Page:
“The dangerous inequities we saw with the first round will not be resolved,” Ballantyne said. “Minority-, immigrant and women-owned businesses are still being left out. It is ludicrous that Congress thinks it has done its job supporting small business.”

Disbursements for Round Two of the PPP began April 28, but by May 1, only $90 billion of the $321 billion had been committed. Some of the holdup is because the government is working harder to qualify businesses after a fast, but disastrous funding process in Round One. Treasury Secretary Steven Mnuchin said the government would audit all loans over $2 million before it forgives the loans, one of the key elements of the PPP.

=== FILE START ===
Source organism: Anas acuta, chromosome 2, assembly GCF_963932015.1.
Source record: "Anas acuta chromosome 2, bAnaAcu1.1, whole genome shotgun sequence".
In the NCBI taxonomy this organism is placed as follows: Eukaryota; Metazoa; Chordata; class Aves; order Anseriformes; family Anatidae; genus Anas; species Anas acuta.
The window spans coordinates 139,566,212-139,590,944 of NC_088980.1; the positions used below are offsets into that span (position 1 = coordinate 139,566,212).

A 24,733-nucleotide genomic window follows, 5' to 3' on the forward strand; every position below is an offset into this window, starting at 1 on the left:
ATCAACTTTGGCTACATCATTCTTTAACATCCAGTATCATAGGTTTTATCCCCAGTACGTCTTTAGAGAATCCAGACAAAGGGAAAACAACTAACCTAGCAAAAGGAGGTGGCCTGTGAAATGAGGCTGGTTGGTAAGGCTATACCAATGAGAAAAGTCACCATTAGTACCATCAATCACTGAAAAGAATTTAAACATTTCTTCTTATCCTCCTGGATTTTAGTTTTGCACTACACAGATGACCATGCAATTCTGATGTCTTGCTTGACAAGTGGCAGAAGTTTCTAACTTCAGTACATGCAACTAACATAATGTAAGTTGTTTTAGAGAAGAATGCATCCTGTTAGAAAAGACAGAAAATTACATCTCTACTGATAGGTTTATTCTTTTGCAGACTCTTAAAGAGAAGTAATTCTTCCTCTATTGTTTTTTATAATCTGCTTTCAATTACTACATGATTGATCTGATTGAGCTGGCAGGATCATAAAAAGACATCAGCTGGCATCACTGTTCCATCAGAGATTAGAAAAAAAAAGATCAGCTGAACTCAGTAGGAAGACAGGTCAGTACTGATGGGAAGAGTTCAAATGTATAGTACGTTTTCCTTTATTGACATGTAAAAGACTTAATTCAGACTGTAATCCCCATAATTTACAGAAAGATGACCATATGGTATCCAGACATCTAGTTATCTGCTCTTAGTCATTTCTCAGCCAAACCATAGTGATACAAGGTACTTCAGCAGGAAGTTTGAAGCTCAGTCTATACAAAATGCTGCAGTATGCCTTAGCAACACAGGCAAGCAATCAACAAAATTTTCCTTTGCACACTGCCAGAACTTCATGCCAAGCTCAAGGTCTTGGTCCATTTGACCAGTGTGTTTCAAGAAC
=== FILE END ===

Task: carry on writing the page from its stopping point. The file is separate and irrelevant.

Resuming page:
Two small business owners, Tom Murphy of Mercury Plumbing in Orlando, FL and Canden Arciniega of Free Tours by Foots in Silver Spring, Md., think they may have gotten PPP applications successfully through, but neither is certain.

Murphy has 13 employees, many of whom he said he would have laid off, if not for the funding from the PPP. He tried to apply April 3, the first day of the original funding through his long-time bank, Wells Fargo, but nearly a month later, still hasn’t even received a loan application from them.

Instead, a business associate steered him to a small bank on Florida’s West Coast, First Home Bank, who was able to file his application and get approval in a 10-day span. Wells Fargo has $1.9 trillion in assets, compared to First Home Bank, which has $530 million, meaning Wells Fargo is more than 3,500 times the size of First Home Bank.